By Emily Fisher
Imagine going for a swim in the ocean when an enormous net drags you under.
This is the reality for many sea turtles. The waters off the southeast U.S. and Gulf of Mexico are important habitat for loggerhead, Kemp’s ridley, leatherback, hawksbill and green sea turtles, all of which are listed as threatened or endangered under the Endangered Species Act. These waters are also important fishing grounds for the U.S. shrimp fishery.
This summer, Oceana released a new report showing that fishing in the Gulf illegally kills thousands of threatened and endangered sea turtles, far more than had originally been estimated and allowed by the U.S. government under the Endangered Species Act.
As a result of a Freedom of Information Act request, Oceana uncovered government documents revealing that shrimp trawlers often flout the law that requires them to protect sea turtles by using turtle excluder devices (TEDs), which are essentially turtle escape hatches in fishing nets. Without TEDs, shrimp trawls can become sea turtle death traps.
In 2010, more than 600 sea turtles were found either dead or injured in Louisiana, Mississippi and Alabama, which is more than six times the average over the last two decades. And already in 2011, more than 460 have washed up dead or injured in these three states alone. And since only a small portion of dead or injured sea turtles washes up on shore, the real number of dead turtles is much higher.
Fortunately, there’s an obvious fix. As Oceana and other environmental organizations have pointed out, the government must require TEDs in all trawl nets, especially shrimp trawls, and enforce these regulations.
Here’s the way it works: Under the Endangered Species Act, the government allows fisheries to injure or kill a specific number of sea turtles, and more than 98 percent of all sea turtle interactions authorized to U.S. fisheries are allotted to the shrimp fishery. The government assumed that TEDs are 97 percent effective at allowing sea turtles to escape, permitting the fishery to kill 1,451 loggerhead sea turtles each year.
But that assumption is fundamentally flawed, according to the data Oceana obtained from the government: 17 percent of the shrimping boats in the Gulf were fishing without TEDs or with the TED escape hatch intentionally blocked. That means that the estimated number of loggerheads killed could be more than 4,800 – a huge number, especially considering that loggerhead nesting in many areas of the Southeast is in decline.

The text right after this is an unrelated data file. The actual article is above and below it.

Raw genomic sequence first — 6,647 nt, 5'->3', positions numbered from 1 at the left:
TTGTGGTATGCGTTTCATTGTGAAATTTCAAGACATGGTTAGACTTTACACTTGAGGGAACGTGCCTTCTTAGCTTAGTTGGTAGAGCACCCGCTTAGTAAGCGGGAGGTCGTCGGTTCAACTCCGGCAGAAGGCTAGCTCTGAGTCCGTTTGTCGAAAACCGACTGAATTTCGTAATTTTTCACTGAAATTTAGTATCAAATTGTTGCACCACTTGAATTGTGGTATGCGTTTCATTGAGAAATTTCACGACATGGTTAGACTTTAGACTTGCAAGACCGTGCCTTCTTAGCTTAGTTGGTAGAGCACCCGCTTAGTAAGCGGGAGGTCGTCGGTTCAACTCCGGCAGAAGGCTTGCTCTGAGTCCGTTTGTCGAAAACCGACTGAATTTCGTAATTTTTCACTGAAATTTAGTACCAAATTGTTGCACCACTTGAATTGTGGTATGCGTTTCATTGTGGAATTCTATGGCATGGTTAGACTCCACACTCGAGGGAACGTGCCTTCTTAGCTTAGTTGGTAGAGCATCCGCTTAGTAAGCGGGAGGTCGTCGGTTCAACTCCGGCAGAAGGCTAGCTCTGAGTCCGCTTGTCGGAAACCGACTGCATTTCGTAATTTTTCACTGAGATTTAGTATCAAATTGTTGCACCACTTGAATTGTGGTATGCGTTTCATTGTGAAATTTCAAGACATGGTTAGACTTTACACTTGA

According to Oceana’s estimates, the bottom otter trawls fishing for shrimp in the Gulf of Mexico are killing more than 4,800 loggerheads and 100 leatherbacks annually, which is significantly higher than the government-tauthorized limit for these species for the entire shrimp fishery.
An otter trawl is a cone-shaped net held open in the front by large, heavy panels. Due to the indiscriminate nature of the nets, their relationship with sea turtles has always been fraught. In the 1980s, the National Research Council estimated that shrimp trawls were responsible for more loggerhead and Kemp’s ridley sea turtle deaths than any other human activity.
“Sea turtles in the Gulf have enough threats without adding illegal fishing into the mix,” said Elizabeth Griffin Wilson, senior manager for marine wildlife at Oceana. “The problem is clear, but there is an even clearer solution: enforce the existing requirement that shrimp trawls use TEDs and go even further to require them in all fisheries that fish with trawl nets. These deaths can and must be stopped.”
Oceana’s campaign to save sea turtles is working internationally to reduce the incidental capture of sea turtles in fishing gear and protect key turtle habitat.
In September, Oceana scored a bittersweet victory for sea turtles. In response to two petitions from Oceana, the Center for Biological Diversity and the Turtle Island Restoration Network, the U.S. government announced it would uplist the status of North Pacific loggerheads from “threatened” to “endangered” under the Endangered Species Act, while leaving the Northwest Atlantic population listed as threatened, despite scientific evidence supporting uplisting.
The good news for both populations is the decision triggered a process to review stronger protections for their habitat.